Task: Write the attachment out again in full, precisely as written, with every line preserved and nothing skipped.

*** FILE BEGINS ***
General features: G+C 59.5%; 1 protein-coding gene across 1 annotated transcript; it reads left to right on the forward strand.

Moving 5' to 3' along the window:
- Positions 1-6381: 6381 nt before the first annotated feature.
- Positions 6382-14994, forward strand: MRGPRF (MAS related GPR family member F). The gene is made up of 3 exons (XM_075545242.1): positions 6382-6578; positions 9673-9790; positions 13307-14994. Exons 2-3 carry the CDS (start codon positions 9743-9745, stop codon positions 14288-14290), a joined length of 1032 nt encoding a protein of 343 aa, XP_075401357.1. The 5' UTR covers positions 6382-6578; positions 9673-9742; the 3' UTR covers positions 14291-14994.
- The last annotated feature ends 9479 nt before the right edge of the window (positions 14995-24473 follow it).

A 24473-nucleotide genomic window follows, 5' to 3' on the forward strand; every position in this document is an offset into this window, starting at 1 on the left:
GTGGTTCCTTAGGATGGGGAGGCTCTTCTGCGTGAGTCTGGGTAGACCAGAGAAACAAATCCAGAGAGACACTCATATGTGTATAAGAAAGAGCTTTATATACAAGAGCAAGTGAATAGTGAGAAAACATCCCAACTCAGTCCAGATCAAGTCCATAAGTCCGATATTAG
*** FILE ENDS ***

General features: G+C 59.5%; 1 protein-coding gene across 1 annotated transcript; it reads left to right on the forward strand.

Moving 5' to 3' along the window:
- Positions 1-6381: 6381 nt before the first annotated feature.
- Positions 6382-14994, forward strand: MRGPRF (MAS related GPR family member F). The gene is made up of 3 exons (XM_075545242.1): positions 6382-6578; positions 9673-9790; positions 13307-14994. Exons 2-3 carry the CDS (start codon positions 9743-9745, stop codon positions 14288-14290), a joined length of 1032 nt encoding a protein of 343 aa, XP_075401357.1. The 5' UTR covers positions 6382-6578; positions 9673-9742; the 3' UTR covers positions 14291-14994.
- The last annotated feature ends 9479 nt before the right edge of the window (positions 14995-24473 follow it).

A 24473-nucleotide genomic window follows, 5' to 3' on the forward strand; every position in this document is an offset into this window, starting at 1 on the left:
GTGGTTCCTTAGGATGGGGAGGCTCTTCTGCGTGAGTCTGGGTAGACCAGAGAAACAAATCCAGAGAGACACTCATATGTGTATAAGAAAGAGCTTTATATACAAGAGCAAGTGAATAGTGAGAAAACATCCCAACTCAGTCCAGATCAAGTCCATAAGTCCGATATTAG